Nairobi, Aug 16 (IANS) Leading Kenyan scientists have called upon their government to tap the potential of the country’s vast trove of prehistoric fossils to boost the tourism industry.
According to renowned conservationist Richard Leakey, Lake Turkana region, home to the world-famous “Turkana boy”, could become a major tourist hub in east Africa despite its remote location, reported Xinhua.
Kenya displayed the Turkana boy in the just concluded London Olympics where it drew a lot of attention. The country has one of the largest collections of fossils in the world.
Turkana boy is the common name of fossil KNM-WT 15000, a nearly complete skeleton of a hominid who died in the early Pleistocene era. Found in 1984, it is the most complete skeleton of human ancestors so far discovered.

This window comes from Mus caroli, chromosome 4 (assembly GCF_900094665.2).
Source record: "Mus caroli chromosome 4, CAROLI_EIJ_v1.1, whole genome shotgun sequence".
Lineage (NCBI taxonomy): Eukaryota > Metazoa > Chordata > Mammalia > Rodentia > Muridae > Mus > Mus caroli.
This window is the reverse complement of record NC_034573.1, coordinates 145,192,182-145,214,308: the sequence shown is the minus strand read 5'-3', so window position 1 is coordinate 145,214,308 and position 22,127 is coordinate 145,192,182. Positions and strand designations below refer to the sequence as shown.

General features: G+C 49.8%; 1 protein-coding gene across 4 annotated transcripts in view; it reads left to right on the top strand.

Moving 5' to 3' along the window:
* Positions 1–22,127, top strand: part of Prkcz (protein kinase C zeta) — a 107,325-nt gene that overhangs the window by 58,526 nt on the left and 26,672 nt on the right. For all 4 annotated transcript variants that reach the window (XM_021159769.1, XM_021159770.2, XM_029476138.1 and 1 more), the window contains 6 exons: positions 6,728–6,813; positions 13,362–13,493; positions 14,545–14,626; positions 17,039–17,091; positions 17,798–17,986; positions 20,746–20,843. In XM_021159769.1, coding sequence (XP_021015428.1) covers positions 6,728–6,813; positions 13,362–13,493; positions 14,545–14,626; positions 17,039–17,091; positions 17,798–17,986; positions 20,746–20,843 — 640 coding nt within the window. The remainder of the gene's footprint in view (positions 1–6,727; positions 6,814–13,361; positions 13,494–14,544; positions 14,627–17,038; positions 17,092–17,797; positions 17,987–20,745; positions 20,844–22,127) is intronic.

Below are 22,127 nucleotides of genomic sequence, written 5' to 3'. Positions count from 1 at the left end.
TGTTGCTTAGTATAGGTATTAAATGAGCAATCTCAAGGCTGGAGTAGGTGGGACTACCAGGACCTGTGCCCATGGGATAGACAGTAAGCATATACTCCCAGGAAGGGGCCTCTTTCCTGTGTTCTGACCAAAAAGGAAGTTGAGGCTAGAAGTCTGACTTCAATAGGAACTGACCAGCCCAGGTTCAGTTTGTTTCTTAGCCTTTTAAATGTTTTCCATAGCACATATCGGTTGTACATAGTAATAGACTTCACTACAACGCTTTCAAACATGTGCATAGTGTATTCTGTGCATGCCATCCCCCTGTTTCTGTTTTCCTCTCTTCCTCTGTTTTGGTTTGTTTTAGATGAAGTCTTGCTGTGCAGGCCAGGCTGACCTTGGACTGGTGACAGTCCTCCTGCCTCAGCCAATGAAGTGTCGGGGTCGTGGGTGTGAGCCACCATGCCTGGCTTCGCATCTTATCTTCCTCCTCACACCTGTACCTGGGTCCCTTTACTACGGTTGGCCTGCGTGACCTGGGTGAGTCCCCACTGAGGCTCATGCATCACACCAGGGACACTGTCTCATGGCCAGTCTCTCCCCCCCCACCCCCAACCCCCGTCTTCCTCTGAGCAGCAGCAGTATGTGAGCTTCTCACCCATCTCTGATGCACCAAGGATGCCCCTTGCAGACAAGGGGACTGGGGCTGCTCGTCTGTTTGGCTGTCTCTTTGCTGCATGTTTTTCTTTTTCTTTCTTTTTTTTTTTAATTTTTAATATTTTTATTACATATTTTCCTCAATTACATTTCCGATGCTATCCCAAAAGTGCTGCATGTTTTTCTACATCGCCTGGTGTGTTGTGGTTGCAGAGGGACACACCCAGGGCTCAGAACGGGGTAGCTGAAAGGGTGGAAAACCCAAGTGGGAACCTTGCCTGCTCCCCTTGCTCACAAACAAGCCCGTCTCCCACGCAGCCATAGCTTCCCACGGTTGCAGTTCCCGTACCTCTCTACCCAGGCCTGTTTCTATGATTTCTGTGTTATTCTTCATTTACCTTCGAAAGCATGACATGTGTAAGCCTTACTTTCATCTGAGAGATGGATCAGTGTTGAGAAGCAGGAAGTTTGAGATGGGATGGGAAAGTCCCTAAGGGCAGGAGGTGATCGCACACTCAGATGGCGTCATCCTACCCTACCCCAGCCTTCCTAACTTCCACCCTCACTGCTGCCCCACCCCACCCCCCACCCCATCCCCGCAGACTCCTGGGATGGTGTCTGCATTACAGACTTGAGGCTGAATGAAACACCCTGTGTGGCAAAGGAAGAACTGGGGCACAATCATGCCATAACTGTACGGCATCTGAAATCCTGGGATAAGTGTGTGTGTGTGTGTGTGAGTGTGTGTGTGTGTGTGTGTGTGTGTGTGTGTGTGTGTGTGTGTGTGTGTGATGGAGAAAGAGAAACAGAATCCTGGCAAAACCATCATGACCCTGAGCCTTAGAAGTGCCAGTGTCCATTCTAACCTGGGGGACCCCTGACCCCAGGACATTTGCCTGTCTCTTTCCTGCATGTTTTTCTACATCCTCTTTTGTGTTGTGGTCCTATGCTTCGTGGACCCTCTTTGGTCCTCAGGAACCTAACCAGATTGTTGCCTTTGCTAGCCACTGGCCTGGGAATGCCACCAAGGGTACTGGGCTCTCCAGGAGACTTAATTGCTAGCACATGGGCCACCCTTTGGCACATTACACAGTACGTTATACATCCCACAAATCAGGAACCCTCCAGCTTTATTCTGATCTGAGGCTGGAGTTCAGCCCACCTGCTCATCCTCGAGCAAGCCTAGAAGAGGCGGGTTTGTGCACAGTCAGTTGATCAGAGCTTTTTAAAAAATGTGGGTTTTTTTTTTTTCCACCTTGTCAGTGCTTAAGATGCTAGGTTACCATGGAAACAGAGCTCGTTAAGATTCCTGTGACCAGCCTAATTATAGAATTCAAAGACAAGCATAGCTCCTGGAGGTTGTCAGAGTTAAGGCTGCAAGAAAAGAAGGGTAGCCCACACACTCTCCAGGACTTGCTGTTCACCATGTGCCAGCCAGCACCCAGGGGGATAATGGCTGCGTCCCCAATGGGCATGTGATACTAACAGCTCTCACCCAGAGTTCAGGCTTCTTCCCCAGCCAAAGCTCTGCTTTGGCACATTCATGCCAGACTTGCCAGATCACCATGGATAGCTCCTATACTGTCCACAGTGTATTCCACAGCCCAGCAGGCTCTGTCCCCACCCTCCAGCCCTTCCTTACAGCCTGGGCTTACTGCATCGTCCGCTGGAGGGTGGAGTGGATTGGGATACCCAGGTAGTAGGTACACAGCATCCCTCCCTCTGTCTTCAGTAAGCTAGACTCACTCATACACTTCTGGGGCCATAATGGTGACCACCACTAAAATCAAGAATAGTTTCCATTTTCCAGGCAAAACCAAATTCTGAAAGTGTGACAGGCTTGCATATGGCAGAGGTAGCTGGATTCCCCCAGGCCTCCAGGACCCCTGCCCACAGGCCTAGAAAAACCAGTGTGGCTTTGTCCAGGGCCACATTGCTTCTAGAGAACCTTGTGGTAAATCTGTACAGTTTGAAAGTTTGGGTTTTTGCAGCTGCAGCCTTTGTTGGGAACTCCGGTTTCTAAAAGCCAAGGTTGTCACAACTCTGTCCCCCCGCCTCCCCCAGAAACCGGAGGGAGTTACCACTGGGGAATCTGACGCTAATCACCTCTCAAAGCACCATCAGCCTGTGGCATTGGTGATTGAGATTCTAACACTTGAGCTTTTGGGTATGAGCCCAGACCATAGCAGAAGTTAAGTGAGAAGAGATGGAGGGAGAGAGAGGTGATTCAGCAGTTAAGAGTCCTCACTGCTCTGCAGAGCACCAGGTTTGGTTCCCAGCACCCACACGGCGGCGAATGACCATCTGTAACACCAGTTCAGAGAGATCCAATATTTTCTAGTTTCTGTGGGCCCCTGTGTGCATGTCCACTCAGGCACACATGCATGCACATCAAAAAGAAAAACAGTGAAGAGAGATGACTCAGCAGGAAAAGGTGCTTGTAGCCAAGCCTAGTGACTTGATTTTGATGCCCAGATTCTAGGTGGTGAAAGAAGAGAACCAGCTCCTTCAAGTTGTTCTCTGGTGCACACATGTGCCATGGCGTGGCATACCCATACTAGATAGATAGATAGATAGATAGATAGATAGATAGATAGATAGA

“The fossils discovered have gained enormous attention globally and could play a huge role in increasing tourism into Kenya,” Leakey said.
Scientists have estimated that the fossil may be as old as 1.6 million years. Turkana is located approximately 1,000 km northwest of Nairobi.
Data from the ministry of tourism indicated that in 2011, Kenya’s tourism sector earned over $1 billion after receiving 1.2 international million tourists.
The Kenyan government has already stepped up efforts to expand its tourism revenues by increasing products. The east African country relies on its wildlife and coastal beaches to allure visitors.
The government has also pledged to open up the northern parts of of the country, which includes Turkana region, to foreign and domestic tourists.
“These fossils are a significant resource to Kenya and should be harnessed for the benefit of the nation Kenyans,” Leakey said.
The Daily News Post India (tdnpost)